Closer to home, employers are telling educators that cybersecurity needs more college graduates, with more interdisciplinary thinking. To which outsiders may justifiably ask, “huh?” We thought it was all coding, hackers vs. hackers. What gives?
I think I know what gives, when I see the Snowden story.
Or when I picture you sitting inside a train station, strangers sprinkled around the lobby. Someone you don’t know sits nearby and immediately strikes up a conversation with you, uninvited.
It’s a bit odd, so at this point you become alert for the socially and interpersonally inappropriate. Why is this stranger approaching you to talk? The intentions and mental health of your new acquaintance become suddenly relevant, and something you test for. How’s the eye contact? The assumed level of familiarity? Are you getting sized up for a sales pitch? An assault? Evangelism? If you stand up to leave, will you be followed?
In other words, our safety and effectiveness as socially and technologically connected beings rely on intercultural, interpersonal fluency. There’s something essentially human in our ability to recognize and respond to the telling departure from normal behavior, and this is essential to good cybersecurity. It’s the skills you deploy when a friend’s email account is hacked and you get a fishy request for money: it’s not the identity that’s off, but the behavior. That gets harder to spot when it’s people you don’t know well, who may live in countries with entirely different social and cultural expectations.
As the employers are telling us, work like that takes a college degree, not just IT training.
I’ve been thinking about this for a while — that Frontline episode was almost a year ago — but was reminded of it unexpectedly last week. I was talking to a professor at CSU Monterey Bay about what exactly we should measure to demonstrate “engaged learning,” something I am paid to wonder regularly on behalf of the state.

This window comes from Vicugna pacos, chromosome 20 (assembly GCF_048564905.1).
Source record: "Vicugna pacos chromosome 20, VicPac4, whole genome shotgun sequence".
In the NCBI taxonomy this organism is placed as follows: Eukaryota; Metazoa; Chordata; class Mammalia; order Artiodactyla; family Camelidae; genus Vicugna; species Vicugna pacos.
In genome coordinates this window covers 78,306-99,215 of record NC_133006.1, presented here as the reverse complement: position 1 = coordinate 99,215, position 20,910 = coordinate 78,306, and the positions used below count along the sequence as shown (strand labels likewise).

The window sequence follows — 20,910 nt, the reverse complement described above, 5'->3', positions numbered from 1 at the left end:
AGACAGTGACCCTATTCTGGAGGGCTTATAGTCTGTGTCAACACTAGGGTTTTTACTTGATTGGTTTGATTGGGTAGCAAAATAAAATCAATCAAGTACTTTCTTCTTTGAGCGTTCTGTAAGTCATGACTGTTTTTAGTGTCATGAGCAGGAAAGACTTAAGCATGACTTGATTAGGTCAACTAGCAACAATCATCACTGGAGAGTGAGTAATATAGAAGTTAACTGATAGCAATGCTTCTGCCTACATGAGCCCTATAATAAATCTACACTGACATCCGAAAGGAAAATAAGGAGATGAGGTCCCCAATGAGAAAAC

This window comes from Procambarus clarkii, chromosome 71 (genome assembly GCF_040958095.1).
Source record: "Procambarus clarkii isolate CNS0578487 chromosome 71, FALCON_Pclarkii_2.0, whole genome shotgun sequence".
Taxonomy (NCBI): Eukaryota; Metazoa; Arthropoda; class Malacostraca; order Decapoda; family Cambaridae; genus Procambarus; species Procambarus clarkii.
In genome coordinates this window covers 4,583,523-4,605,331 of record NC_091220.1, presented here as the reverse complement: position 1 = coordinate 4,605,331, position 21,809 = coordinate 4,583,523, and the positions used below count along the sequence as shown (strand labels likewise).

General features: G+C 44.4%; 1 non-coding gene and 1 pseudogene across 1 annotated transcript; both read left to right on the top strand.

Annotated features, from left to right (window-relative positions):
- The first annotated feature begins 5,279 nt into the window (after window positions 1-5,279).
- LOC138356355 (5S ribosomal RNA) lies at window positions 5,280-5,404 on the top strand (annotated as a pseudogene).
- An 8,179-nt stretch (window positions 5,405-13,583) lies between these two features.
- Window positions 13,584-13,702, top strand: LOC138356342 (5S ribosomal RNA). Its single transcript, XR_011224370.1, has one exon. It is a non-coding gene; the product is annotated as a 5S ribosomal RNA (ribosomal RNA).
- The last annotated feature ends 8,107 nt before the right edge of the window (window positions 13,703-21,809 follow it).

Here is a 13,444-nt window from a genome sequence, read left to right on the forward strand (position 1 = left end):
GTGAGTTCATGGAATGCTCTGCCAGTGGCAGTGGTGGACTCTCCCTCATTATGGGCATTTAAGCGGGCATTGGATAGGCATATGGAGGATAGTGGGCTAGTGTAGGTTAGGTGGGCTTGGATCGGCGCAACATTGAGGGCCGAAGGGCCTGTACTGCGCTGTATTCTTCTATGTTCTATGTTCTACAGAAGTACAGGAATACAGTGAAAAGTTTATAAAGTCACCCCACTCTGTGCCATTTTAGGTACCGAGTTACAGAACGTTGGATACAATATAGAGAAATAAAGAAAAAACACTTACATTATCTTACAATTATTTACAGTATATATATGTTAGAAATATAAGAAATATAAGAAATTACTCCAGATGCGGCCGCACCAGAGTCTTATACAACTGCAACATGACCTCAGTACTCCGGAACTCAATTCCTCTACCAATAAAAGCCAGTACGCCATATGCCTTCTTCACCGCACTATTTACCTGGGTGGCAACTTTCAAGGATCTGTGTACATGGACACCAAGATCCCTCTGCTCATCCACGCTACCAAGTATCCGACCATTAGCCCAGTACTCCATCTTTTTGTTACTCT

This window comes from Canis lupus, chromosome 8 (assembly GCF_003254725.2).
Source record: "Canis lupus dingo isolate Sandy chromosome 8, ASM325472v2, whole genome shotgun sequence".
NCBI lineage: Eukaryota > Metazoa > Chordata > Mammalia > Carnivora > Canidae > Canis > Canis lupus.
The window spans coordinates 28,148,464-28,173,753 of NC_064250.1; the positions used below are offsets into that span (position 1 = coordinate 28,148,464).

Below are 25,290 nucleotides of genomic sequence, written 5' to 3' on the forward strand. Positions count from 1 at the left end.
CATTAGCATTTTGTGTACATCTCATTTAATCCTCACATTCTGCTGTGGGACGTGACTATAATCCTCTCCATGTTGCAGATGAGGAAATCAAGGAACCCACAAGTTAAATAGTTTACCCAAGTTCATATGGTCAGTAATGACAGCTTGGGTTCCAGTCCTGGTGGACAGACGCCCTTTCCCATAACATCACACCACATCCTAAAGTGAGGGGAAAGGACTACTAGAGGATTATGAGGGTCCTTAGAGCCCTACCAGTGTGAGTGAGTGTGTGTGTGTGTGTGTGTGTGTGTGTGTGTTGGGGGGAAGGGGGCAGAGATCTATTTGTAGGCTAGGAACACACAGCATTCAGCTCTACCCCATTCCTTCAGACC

He said it’s in the student’s behavior after the engaging experience, in this case service learning. He said faculty will comment on a new energy behind the student’s decision of what to major in, or of what to do after college, or even about what’s going on in other fields. He and his colleagues sense it not as shades of development but instead as a nearly binary condition: there’s something in the student now that didn’t used to be.
That observation, of a moment of growth that’s unambiguous to people who’ve taught for a while, reminded me of the train station example above, that interpersonal knack we can develop for reading and understanding each other, for recognizing the tells of a meaningful difference.
I think fields outside of higher education and cybersecurity may be better at recognizing, naming, and counting such behavioral transitions, because they’ve been working on this longer, and I think we could learn from them.
For example, there don’t seem to be chemical or genetic markers for autism; instead the diagnosis is made entirely by observing someone’s conduct. There’s some controversy around it and the borders are murky, but educators might benefit from similar skills.
So could everyone else. Good observation is more vital as we get more connected, giving individuals more potential impact on the rest of us than they used to have.
I’m not arguing for a state of mutual perpetual surveillance, but think we undersestimate the extent to which we’re all in this together. A better understanding of behavioral markers helps with cybersecurity, sure, and also for better clinical diagnoses. But we also need it — glaringly — to identify and preempt active shooters, for example, or to get past the present limits of our criminal justice system.
And, maybe, we need it to better orient our enormous and expensive higher education machinery toward the development of personal agency and responsibility.